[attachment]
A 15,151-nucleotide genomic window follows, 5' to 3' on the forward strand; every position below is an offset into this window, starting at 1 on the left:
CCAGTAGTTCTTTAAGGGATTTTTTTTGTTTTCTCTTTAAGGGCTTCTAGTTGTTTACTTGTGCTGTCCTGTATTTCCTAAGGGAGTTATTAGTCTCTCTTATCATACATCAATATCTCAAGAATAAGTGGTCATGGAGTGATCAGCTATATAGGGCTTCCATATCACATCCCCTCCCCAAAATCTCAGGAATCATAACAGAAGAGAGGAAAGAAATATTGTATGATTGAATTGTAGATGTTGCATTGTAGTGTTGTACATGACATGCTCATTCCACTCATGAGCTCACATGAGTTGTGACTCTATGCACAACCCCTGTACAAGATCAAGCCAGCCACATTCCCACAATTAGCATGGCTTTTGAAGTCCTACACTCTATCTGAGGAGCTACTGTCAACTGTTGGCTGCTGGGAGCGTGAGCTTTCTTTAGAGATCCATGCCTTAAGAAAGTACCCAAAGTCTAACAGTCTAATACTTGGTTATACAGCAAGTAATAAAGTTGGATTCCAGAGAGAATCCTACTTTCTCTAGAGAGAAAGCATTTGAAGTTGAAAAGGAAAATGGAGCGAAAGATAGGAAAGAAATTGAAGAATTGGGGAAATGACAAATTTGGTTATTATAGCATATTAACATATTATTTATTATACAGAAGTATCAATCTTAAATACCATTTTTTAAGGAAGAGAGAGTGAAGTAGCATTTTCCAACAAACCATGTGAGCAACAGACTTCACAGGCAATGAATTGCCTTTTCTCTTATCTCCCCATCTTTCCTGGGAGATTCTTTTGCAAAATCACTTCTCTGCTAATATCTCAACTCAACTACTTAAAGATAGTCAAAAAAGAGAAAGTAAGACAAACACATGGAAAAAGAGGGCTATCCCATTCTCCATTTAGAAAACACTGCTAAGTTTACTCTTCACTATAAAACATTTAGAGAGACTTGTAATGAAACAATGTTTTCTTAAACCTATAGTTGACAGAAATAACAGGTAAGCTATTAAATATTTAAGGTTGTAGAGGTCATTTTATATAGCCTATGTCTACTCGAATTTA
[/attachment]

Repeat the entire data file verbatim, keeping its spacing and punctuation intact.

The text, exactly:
A 15,151-nucleotide genomic window follows, 5' to 3' on the forward strand; every position below is an offset into this window, starting at 1 on the left:
CCAGTAGTTCTTTAAGGGATTTTTTTTGTTTTCTCTTTAAGGGCTTCTAGTTGTTTACTTGTGCTGTCCTGTATTTCCTAAGGGAGTTATTAGTCTCTCTTATCATACATCAATATCTCAAGAATAAGTGGTCATGGAGTGATCAGCTATATAGGGCTTCCATATCACATCCCCTCCCCAAAATCTCAGGAATCATAACAGAAGAGAGGAAAGAAATATTGTATGATTGAATTGTAGATGTTGCATTGTAGTGTTGTACATGACATGCTCATTCCACTCATGAGCTCACATGAGTTGTGACTCTATGCACAACCCCTGTACAAGATCAAGCCAGCCACATTCCCACAATTAGCATGGCTTTTGAAGTCCTACACTCTATCTGAGGAGCTACTGTCAACTGTTGGCTGCTGGGAGCGTGAGCTTTCTTTAGAGATCCATGCCTTAAGAAAGTACCCAAAGTCTAACAGTCTAATACTTGGTTATACAGCAAGTAATAAAGTTGGATTCCAGAGAGAATCCTACTTTCTCTAGAGAGAAAGCATTTGAAGTTGAAAAGGAAAATGGAGCGAAAGATAGGAAAGAAATTGAAGAATTGGGGAAATGACAAATTTGGTTATTATAGCATATTAACATATTATTTATTATACAGAAGTATCAATCTTAAATACCATTTTTTAAGGAAGAGAGAGTGAAGTAGCATTTTCCAACAAACCATGTGAGCAACAGACTTCACAGGCAATGAATTGCCTTTTCTCTTATCTCCCCATCTTTCCTGGGAGATTCTTTTGCAAAATCACTTCTCTGCTAATATCTCAACTCAACTACTTAAAGATAGTCAAAAAAGAGAAAGTAAGACAAACACATGGAAAAAGAGGGCTATCCCATTCTCCATTTAGAAAACACTGCTAAGTTTACTCTTCACTATAAAACATTTAGAGAGACTTGTAATGAAACAATGTTTTCTTAAACCTATAGTTGACAGAAATAACAGGTAAGCTATTAAATATTTAAGGTTGTAGAGGTCATTTTATATAGCCTATGTCTACTCGAATTTA